How to track project profitability
If you charge a flat rate for a project, you still need to track time so you can see how accurate your estimates are and whether the project is profitable. By knowing the real length of the project, you’ll know if you’re charging enough or if you’re losing money.
For example, you might tell a client you need 50 hours for a project, 20 for design and 30 for coding. So you arrange a fixed price, thinking you’ll finish it in under 50 hours. But how much time will you really need? The bigger the project, the greater the error will be.
But if you track time, you’ll know exactly how much time each activity takes and whether you made money on a project. Let’s say you finish the project in 70 hours, which is 20 hours more than estimated. You can negotiate with the client for a higher price or less work. But even if you charge as if you had worked 50 hours, at least you’ll estimate better in the future and won’t lose money.
Let’s say you start a new fixed-fee project. Here’s an example of what your Clockify workflow could look like.
Before the project starts
- To have time entries categorized, first define the client’s name in your workspace Settings > Clients. You can also define tags with the type of activities (e.g. project management) so you can filter time entries by tags and track how much time each activity takes.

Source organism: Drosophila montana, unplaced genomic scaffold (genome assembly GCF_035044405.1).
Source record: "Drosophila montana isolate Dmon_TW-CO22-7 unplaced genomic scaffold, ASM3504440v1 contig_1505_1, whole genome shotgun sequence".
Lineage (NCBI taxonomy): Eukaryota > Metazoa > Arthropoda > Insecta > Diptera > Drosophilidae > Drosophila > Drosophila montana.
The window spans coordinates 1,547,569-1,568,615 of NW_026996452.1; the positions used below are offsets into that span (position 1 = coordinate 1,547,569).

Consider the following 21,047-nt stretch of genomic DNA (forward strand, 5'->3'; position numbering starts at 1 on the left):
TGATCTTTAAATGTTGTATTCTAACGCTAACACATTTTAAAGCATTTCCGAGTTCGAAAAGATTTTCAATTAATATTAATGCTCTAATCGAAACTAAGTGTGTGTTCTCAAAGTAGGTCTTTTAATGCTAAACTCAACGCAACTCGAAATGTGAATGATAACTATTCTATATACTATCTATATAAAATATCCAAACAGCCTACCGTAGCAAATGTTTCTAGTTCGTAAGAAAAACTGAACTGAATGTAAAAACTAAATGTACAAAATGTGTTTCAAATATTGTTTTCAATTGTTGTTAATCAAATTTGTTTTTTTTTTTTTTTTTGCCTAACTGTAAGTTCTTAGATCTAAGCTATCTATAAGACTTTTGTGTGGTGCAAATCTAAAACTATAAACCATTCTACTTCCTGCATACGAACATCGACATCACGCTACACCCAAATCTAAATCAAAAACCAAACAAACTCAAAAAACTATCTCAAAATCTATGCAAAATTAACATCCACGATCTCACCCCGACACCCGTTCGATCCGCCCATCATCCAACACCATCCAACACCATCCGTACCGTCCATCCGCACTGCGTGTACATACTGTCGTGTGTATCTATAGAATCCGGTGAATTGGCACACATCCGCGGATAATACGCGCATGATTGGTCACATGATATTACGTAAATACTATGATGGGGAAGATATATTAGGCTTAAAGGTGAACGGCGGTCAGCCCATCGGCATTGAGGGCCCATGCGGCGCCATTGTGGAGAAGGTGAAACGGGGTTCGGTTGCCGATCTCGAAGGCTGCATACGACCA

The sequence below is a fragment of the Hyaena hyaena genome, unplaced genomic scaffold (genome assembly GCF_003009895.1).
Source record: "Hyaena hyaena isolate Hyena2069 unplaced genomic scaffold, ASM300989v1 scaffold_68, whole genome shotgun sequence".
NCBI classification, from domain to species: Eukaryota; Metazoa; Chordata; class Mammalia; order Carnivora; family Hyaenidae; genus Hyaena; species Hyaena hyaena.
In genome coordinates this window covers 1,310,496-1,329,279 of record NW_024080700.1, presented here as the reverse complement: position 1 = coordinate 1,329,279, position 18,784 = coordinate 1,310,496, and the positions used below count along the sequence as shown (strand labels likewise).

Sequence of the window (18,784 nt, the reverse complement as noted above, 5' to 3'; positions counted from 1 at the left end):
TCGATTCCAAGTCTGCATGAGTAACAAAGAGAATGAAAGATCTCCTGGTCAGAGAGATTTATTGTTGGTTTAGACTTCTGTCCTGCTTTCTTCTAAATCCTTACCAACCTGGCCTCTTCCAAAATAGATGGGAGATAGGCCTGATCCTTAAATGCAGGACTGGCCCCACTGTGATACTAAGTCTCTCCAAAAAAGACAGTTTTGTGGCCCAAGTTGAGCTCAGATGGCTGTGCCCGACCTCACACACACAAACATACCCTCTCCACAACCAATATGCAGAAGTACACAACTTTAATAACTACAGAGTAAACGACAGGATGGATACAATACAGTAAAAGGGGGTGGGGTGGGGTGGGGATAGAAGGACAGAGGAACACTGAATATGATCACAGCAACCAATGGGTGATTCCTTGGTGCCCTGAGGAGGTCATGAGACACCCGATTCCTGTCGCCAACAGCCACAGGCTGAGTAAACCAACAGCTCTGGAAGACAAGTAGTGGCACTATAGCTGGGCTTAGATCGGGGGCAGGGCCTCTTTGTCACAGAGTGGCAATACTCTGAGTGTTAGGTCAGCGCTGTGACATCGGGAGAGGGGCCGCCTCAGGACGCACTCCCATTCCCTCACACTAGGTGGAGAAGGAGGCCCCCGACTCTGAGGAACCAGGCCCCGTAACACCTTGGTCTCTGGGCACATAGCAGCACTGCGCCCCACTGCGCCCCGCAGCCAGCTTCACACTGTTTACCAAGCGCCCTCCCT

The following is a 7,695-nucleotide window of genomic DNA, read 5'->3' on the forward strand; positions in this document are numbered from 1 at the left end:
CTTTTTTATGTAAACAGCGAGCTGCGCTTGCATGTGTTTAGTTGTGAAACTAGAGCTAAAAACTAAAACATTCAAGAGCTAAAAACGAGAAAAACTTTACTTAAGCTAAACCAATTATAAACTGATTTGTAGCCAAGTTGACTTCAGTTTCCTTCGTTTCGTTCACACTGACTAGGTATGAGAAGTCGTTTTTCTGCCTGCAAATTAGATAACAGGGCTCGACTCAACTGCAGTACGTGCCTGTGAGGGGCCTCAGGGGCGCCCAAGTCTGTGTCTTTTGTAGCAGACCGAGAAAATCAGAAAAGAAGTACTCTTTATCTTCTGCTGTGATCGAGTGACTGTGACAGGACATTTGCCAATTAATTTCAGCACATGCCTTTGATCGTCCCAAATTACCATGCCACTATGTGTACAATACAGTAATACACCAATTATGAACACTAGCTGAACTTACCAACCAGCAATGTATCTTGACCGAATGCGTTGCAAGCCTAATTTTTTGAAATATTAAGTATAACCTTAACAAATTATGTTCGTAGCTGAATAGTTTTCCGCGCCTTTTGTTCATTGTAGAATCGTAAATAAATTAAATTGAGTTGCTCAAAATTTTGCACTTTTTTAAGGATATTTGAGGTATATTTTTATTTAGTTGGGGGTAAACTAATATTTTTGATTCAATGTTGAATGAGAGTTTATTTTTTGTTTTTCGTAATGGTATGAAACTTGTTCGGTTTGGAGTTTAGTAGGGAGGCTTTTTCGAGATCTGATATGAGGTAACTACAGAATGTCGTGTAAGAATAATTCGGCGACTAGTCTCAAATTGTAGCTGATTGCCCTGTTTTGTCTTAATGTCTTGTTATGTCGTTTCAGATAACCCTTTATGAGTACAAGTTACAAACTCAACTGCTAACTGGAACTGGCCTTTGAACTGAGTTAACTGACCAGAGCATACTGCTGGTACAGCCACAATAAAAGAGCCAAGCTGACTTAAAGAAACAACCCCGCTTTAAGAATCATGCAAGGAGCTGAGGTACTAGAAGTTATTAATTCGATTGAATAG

- Create a new project and select the client.
- Add tasks to the project (e.g. Design, Development)
- Use task-based estimate (e.g. Design task: 20h, Development task: 30h) or enter a manual estimate (e.g. 50h for the whole project)
- Set up billable rates, as well as labor cost rates
After the project starts
- When you track time, make sure each time entry has a project and a task.
- When you hit some milestone (e.g. finished design), check project status for estimated vs tracked time. If you’re way over your original estimate, you might want to talk to the client about adjusting the budget, requirements, and timeline.
- Once the project ends, go to Summary report and filter entries by the project. Then, export the report in CSV and import it to Excel where you can: better analyze data, see what activities took longer than planned, analyze why, and set better estimates (and prices) in the future.
- In reports, view either amounts for billing, cost, or profit (the difference between the two)